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Chinese government to impose own version of Christianity

By Catholic Online (NEWS CONSORTIUM)
8/8/2014 (3 years ago)
Catholic Online (www.catholic.org)

Measures intended to cut down on arrests, tension within nation's few churches

China's government is officially atheistic as it openly fears that any religion will diminish its hold on its population. In response to widespread arrests and raids upon that nation's few Christian churches, the Chinese government will now impose its own official, sanctioned version of Christianity for its Catholic and Protestant minorities.

Experts estimate that there are as many as 12 million Catholics in China, split roughly evenly between the two churches.

Experts estimate that there are as many as 12 million Catholics in China, split roughly evenly between the two churches.

Highlights

By Catholic Online (NEWS CONSORTIUM)
Catholic Online (www.catholic.org)
8/8/2014 (3 years ago)

Published in Asia Pacific

Keywords: China, Protestants, Catholics, churches, oppression


LOS ANGELES, CA (Catholic Online) - The Chinese government is now constructing a "Chinese Christian theology" suitable for the nation, according to official state media.

With the number of the faithful clashing with authorities on the rise, China currently has between 23 million and 40 million Protestants, accounting for 1.7 to 2.9 percent of the total population.

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The Chinese government is now constructing a "Chinese Christian theology" suitable for the nation, a

The Chinese government is now constructing a "Chinese Christian theology" suitable for the nation, according to official state media.


About half a million people are being baptized as Protestants every year, it added. "Over the past decades, the Protestant churches in China have developed very quickly with the implementation of the country's religious policy," Wang Zuoan, director of the State Administration for Religious Affairs, was quoted as saying.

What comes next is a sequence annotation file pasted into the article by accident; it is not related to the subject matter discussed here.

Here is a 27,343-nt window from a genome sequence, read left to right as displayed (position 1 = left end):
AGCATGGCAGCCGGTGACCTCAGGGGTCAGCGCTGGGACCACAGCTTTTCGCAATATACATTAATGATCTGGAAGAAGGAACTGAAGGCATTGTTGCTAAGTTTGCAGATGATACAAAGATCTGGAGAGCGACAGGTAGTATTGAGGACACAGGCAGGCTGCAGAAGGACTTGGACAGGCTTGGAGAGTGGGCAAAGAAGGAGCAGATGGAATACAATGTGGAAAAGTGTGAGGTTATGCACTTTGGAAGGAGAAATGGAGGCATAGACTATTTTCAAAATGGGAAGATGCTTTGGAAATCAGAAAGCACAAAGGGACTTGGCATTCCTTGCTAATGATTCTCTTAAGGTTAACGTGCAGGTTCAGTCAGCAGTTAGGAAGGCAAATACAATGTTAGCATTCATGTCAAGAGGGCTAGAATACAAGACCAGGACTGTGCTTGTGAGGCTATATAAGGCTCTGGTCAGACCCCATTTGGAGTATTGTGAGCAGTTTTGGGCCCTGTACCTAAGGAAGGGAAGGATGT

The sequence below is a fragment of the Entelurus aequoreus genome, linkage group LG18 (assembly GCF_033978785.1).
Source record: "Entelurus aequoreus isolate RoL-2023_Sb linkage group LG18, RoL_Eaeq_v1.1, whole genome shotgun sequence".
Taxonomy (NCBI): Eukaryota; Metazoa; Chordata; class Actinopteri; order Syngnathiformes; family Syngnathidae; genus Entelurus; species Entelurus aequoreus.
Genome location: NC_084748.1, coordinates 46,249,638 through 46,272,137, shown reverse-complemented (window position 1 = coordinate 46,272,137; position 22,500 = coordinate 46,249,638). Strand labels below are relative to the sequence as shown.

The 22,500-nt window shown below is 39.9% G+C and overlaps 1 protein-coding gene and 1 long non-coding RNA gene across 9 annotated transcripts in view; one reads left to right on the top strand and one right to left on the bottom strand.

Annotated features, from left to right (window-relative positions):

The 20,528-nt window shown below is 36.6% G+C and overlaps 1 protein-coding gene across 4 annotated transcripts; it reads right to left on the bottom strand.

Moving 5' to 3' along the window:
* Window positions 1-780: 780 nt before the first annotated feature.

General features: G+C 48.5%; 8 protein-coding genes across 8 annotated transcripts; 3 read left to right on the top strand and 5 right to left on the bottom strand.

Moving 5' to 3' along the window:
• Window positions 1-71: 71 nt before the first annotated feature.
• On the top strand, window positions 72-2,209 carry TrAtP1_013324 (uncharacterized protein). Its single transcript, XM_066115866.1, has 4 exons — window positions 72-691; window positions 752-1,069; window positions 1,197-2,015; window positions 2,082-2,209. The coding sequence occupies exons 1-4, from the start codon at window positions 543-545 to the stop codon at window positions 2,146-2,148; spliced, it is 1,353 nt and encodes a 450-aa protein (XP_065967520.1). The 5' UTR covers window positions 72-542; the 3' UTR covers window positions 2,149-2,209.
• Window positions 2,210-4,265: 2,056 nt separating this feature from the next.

"The construction of Chinese Christian theology should adapt to China's national condition and integrate with Chinese culture."

The new rules for Chinese faithful are stringent. It requires believers to worship in places approve

The new rules for Chinese faithful are stringent. It requires believers to worship in places approved by the state and under government supervision.


The new rules for Chinese faithful are stringent. It requires believers to worship in places approved by the state and under government supervision. Besides officially sanctioned churches, China also has "underground" or "house" churches that seek to exist outside government control and are occasionally raided and shut down.

Authorities in the eastern Chinese city of Wenzhou, known as "China's Jerusalem" with more than a million Christians - demolished a church following government claims it was an illegal structure.

While a registered church, state media reported that the building was far larger than originally approved.

China had published 65 million copies of the Bible at the end of 2013, the report said, including mi

China had published 65 million copies of the Bible at the end of 2013, the report said, including minority language editions.


"Over the past years, China's Protestantism has become one of the fastest growing universal churches," Gao Feng, president of the China Christian Council says. It did not include a number for Catholics in China, who must also worship only in officially sanctioned churches that reject the Vatican's authority. Even here, however, an "underground" church loyal to the Holy See also exists.

Experts estimate that there are as many as 12 million Catholics in China, split roughly evenly between the two churches. China had published 65 million copies of the Bible at the end of 2013, the report said, including minority language editions.

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